In a Friday, Oct. 24, 2014 photo, some of the clown masks made by Jim Brown sit on a shelf in the garage of his home in Evansville, Ind. Brown has molded and painted Halloween masks and props for more than 15 years. What started as a hobby to fill out his Halloween parties has become a side business-Eville J’s Creepy Closet. (AP Photo/The Evansville Courier & Press, Kevin Swank)

The New Haven School District in Connecticut has decided to ask schools to ban clown costumes or “any symbols of terror” for Halloween celebrations amid a wave of “clown fear” sparked by threatening clown-related social media posts.

Authorities in more than two dozen states — including at K-12 schools and colleges — are investigating reports that scary clowns have threatened harm. As a result, as my Post colleagues Joe Heim and T. Rees Shapiro reported, schools have been forced “to respond seriously to a growing national hysteria that many had previously regarded as a laughing matter.”

In New Haven, officials don’t want clown costumes showing up at school — even though, a school district message to parents said that “there is no indication” of “any real or substantial threat to New Haven Public Schools or students.”

This is hardly the first time that schools have banned costumes. Many schools have long banned costumes depicting violent characters, including Superheroes, or that are gory or sexualized. Fake weapons are a no-go.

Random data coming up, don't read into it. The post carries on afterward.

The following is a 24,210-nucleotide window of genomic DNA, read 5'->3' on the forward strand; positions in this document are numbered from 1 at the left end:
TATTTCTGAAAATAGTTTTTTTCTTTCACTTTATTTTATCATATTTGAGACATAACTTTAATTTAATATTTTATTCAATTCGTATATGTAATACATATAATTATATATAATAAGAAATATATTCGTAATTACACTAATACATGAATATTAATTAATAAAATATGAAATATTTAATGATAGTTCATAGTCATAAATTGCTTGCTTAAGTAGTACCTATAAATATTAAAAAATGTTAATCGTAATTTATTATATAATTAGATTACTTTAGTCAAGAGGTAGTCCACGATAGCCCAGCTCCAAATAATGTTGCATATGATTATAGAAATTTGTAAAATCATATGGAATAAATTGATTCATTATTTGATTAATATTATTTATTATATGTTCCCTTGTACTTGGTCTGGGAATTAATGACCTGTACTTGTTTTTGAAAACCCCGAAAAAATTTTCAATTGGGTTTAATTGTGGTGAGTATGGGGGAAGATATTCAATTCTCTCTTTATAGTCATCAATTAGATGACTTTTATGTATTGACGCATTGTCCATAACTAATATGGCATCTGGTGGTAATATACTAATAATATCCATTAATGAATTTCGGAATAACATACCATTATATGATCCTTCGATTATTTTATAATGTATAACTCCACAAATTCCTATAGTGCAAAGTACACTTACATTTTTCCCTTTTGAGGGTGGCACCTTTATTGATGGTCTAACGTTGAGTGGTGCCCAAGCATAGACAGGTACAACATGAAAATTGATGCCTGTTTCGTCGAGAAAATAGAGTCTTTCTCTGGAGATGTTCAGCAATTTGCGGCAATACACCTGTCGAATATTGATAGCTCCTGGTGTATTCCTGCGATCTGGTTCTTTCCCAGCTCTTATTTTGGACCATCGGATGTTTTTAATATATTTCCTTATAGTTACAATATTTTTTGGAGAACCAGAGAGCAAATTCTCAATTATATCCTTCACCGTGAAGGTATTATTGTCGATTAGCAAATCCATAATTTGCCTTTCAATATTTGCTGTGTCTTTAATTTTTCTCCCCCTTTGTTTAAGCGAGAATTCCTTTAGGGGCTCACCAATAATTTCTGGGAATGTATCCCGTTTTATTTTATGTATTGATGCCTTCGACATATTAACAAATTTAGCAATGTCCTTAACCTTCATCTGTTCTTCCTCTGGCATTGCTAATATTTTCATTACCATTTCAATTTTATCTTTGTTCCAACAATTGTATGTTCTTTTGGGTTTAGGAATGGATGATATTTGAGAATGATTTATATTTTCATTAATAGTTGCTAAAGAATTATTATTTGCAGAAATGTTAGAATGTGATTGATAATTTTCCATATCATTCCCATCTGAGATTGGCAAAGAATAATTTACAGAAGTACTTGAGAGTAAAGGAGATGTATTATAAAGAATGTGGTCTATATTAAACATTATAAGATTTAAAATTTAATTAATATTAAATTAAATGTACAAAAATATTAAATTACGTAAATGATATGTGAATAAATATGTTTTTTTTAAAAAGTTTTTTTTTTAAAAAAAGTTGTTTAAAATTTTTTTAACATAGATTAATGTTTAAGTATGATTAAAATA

In 2015, a California elementary school banned any racially or ethnically based costumes, including Native American costumes. In 2013, an Illinois high school senior who wore a Jesus Christ costume to school — with a white toga, sandals, cross necklace and a crown of thorns  — was ordered to remove it because officials said it portrayed a religious stereotype, a newspaper reported. A few years ago the University of Colorado at Boulder issued a statement asking students to be careful about wearing costumes that could be insulting to someone’s culture.

And some schools have simply banned all Halloween costumes — and Halloween celebrations, for that matter. Last year, a New Jersey elementary school sent a letter to parents saying that there would be no Halloween parties. It said in part:

“In the past, in-school celebrations of Halloween have made many of our students feel left out… (and as) a result, after careful consultation and deliberation, we have decided not to hold in-school Halloween activities.”

Here’s the message to parents from the New Haven public school district:

Parent Link Message Regarding Clowns
Dear Parents,

This is an important message from New Haven Public Schools.

District Administrators are working with NHPD [New Haven Police Department] to investigate the authenticity of a number of clown-related Instagram posts that have been brought to our attention.

Unfortunately, clown-themed posturing has been a growing trend throughout the country, particularly on social media.  At this time there is no indication this incident poses any real or substantial threat to New Haven Public Schools or Students.  We do however take these incidents very seriously; In light of this incident, we will  continue to monitor the situation throughout the week and take all necessary precautions to ensure student and staff safety in all our schools.

Until additional information is available, New Haven Public Schools Director of Security Thaddeus Reddish asks that principals and  building leaders prohibit clown costumes and any symbols of terror during this Halloween season. To ensure student safety, parents are encouraged to assist in ensuring students refrain from these costumes this season.

We will continue to keep you informed with additional information as it becomes available.

Thank you,
New Haven Public Schools
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